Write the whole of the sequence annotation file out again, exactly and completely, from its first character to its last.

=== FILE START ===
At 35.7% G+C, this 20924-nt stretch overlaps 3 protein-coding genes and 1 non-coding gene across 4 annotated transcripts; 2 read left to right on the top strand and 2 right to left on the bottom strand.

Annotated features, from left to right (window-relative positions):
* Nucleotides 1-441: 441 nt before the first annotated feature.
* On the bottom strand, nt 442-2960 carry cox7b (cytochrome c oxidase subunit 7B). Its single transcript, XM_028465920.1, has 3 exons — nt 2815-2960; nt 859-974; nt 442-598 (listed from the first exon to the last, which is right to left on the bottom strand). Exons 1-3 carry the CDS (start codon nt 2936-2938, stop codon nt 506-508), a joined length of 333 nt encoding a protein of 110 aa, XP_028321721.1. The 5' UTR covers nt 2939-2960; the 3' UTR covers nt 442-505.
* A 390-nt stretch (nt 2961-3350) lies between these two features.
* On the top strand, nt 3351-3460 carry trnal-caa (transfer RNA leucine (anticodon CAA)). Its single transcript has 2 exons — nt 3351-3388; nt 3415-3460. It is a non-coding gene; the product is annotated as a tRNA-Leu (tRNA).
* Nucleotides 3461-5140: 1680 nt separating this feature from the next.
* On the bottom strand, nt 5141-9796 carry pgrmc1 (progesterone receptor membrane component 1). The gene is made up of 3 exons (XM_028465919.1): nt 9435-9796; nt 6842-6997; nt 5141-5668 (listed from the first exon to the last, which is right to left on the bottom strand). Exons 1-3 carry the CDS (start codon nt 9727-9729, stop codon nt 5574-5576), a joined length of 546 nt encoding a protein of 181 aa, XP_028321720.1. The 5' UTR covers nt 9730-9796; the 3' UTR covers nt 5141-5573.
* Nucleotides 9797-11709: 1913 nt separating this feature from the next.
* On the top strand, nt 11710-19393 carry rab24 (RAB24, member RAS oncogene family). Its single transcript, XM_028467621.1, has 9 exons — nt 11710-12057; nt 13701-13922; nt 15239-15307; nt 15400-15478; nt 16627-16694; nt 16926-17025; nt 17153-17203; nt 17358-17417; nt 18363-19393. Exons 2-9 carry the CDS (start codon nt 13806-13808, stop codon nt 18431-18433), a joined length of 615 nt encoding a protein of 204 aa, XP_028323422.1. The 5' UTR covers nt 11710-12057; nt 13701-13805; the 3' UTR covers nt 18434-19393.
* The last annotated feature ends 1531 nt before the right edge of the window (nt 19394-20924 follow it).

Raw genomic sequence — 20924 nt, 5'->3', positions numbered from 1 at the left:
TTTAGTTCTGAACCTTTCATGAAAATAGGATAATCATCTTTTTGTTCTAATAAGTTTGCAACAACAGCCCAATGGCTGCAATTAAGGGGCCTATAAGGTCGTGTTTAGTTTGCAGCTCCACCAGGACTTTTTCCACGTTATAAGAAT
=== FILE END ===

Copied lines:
At 35.7% G+C, this 20924-nt stretch overlaps 3 protein-coding genes and 1 non-coding gene across 4 annotated transcripts; 2 read left to right on the top strand and 2 right to left on the bottom strand.

Annotated features, from left to right (window-relative positions):
* Nucleotides 1-441: 441 nt before the first annotated feature.
* On the bottom strand, nt 442-2960 carry cox7b (cytochrome c oxidase subunit 7B). Its single transcript, XM_028465920.1, has 3 exons — nt 2815-2960; nt 859-974; nt 442-598 (listed from the first exon to the last, which is right to left on the bottom strand). Exons 1-3 carry the CDS (start codon nt 2936-2938, stop codon nt 506-508), a joined length of 333 nt encoding a protein of 110 aa, XP_028321721.1. The 5' UTR covers nt 2939-2960; the 3' UTR covers nt 442-505.
* A 390-nt stretch (nt 2961-3350) lies between these two features.
* On the top strand, nt 3351-3460 carry trnal-caa (transfer RNA leucine (anticodon CAA)). Its single transcript has 2 exons — nt 3351-3388; nt 3415-3460. It is a non-coding gene; the product is annotated as a tRNA-Leu (tRNA).
* Nucleotides 3461-5140: 1680 nt separating this feature from the next.
* On the bottom strand, nt 5141-9796 carry pgrmc1 (progesterone receptor membrane component 1). The gene is made up of 3 exons (XM_028465919.1): nt 9435-9796; nt 6842-6997; nt 5141-5668 (listed from the first exon to the last, which is right to left on the bottom strand). Exons 1-3 carry the CDS (start codon nt 9727-9729, stop codon nt 5574-5576), a joined length of 546 nt encoding a protein of 181 aa, XP_028321720.1. The 5' UTR covers nt 9730-9796; the 3' UTR covers nt 5141-5573.
* Nucleotides 9797-11709: 1913 nt separating this feature from the next.
* On the top strand, nt 11710-19393 carry rab24 (RAB24, member RAS oncogene family). Its single transcript, XM_028467621.1, has 9 exons — nt 11710-12057; nt 13701-13922; nt 15239-15307; nt 15400-15478; nt 16627-16694; nt 16926-17025; nt 17153-17203; nt 17358-17417; nt 18363-19393. Exons 2-9 carry the CDS (start codon nt 13806-13808, stop codon nt 18431-18433), a joined length of 615 nt encoding a protein of 204 aa, XP_028323422.1. The 5' UTR covers nt 11710-12057; nt 13701-13805; the 3' UTR covers nt 18434-19393.
* The last annotated feature ends 1531 nt before the right edge of the window (nt 19394-20924 follow it).

Raw genomic sequence — 20924 nt, 5'->3', positions numbered from 1 at the left:
TTTAGTTCTGAACCTTTCATGAAAATAGGATAATCATCTTTTTGTTCTAATAAGTTTGCAACAACAGCCCAATGGCTGCAATTAAGGGGCCTATAAGGTCGTGTTTAGTTTGCAGCTCCACCAGGACTTTTTCCACGTTATAAGAAT